Blogger Captain Cabernet said...

So, anonymous #2, you're saying that it is ok "to pick up some small crappy little country and throw it against the wall", just so long as your internal democratic credentials pass muster? Yes, that does see to be the Euston line, come to think of it.

8/18/2008 09:09:00 AM  
Blogger Alex said...

Ledeenology - he's just quit the AEI, I see. Not clear what he's doing now, but after the Phase II report's revelations that he was being investigated by military intelligence, I wonder if he might be leaving the country?

8/18/2008 09:19:00 AM  
Anonymous organic cheeseboard said...

he's a president (or was a president) that got elected with rather more obvious levels of election fraud and dodgy practices than George W Bush in Florida and Ohio.

and Saakashvili fits into this how...?

8/18/2008 09:32:00 AM  
Anonymous Simon said...

That's not a new Decentiya, is it? I think the sidebar is new.

8/18/2008 10:27:00 AM  
Anonymous organic cheeseboard said...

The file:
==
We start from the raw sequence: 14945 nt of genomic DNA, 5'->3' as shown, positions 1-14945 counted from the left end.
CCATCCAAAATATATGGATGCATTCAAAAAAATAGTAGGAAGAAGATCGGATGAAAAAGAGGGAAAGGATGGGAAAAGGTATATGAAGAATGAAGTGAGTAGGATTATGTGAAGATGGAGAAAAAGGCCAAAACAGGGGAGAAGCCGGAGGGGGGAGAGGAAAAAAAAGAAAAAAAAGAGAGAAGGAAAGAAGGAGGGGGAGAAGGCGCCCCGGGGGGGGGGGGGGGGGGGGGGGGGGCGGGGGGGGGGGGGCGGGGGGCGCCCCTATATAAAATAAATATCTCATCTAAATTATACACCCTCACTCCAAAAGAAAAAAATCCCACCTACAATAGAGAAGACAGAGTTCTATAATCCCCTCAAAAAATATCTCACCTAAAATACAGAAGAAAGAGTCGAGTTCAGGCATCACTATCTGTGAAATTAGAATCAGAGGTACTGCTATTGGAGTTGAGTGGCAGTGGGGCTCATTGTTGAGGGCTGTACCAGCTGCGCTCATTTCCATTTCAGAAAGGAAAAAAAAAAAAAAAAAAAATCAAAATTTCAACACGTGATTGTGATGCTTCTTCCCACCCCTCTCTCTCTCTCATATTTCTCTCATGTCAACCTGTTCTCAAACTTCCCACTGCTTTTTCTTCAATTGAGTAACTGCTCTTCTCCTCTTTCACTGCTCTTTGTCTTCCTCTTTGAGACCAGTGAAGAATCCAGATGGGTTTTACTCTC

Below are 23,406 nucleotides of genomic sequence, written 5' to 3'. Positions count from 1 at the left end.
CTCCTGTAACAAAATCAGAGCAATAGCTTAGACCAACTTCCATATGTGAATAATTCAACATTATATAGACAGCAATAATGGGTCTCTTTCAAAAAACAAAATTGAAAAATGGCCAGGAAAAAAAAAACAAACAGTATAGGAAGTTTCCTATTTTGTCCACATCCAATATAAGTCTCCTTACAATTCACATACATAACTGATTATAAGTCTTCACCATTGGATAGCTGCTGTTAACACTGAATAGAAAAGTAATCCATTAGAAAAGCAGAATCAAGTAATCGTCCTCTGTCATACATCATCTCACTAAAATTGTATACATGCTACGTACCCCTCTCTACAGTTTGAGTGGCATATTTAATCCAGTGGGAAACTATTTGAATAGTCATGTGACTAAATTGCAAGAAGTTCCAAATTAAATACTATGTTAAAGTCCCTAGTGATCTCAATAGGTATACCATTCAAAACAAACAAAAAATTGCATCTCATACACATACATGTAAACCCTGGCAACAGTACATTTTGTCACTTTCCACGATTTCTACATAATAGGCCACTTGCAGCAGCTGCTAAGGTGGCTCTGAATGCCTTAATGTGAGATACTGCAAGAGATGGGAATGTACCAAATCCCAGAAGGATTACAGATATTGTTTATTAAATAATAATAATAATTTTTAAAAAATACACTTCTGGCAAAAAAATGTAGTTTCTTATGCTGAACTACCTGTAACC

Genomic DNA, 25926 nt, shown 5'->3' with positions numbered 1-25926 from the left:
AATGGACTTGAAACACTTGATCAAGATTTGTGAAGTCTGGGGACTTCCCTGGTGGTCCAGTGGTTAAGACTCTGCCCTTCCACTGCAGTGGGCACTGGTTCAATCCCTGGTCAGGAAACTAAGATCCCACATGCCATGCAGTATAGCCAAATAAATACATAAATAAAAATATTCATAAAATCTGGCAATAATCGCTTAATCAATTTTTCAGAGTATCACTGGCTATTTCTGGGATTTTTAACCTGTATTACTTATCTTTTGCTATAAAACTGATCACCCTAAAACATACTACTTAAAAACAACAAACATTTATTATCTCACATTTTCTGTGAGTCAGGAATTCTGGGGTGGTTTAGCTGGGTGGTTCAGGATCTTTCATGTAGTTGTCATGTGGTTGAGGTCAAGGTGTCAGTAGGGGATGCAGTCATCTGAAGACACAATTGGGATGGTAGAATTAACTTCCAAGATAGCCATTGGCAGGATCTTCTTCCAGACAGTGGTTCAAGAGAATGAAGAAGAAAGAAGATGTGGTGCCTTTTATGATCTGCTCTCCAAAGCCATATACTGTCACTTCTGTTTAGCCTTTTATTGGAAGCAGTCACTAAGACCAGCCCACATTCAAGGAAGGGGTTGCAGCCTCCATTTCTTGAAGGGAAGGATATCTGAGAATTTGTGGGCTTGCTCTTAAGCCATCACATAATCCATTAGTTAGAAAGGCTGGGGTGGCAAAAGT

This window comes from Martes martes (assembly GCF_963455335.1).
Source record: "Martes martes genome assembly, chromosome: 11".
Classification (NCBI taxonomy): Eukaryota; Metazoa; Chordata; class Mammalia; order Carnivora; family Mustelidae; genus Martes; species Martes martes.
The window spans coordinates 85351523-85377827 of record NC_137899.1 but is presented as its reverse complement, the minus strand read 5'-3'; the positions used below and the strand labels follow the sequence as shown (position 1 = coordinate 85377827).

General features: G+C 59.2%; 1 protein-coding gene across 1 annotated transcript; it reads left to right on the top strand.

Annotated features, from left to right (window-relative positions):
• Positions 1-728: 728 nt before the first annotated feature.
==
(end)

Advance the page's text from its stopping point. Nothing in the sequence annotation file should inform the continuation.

They're still giving that grad student Zarnett an awful lot of space, despite the utter awfulness of his writing (the majority of his 'rebuttal' is spent complaining that the response to his article is written in an 'intemperate' manner, despite the original article being far more snide and intemperate), and they're still clearly not editing any contributions either. The writing is consequently so utterly wretched that I can't really understand what 'route they offer out of the swamp' - the whole journal reads like a swamp of barely-digested ideology and terminology, repeated ad nauseam.

where exactly does the £100 go?

8/18/2008 10:41:00 AM  
Blogger The Couscous Kid said...

Yes - that Summer 2008 Democratiya's been up for a couple of months now. Either that or the new edition contains exactly the same articles as the previous one. Which is not, admittedly, beyond the bounds of possibility.

8/18/2008 10:41:00 AM  
Anonymous Tom said...

Have you seen those clips of Alan "Not The Minister" Johnson introducing the Democratiya book at the Houses of Parliament?

Go to YouTube and search for Democratiya.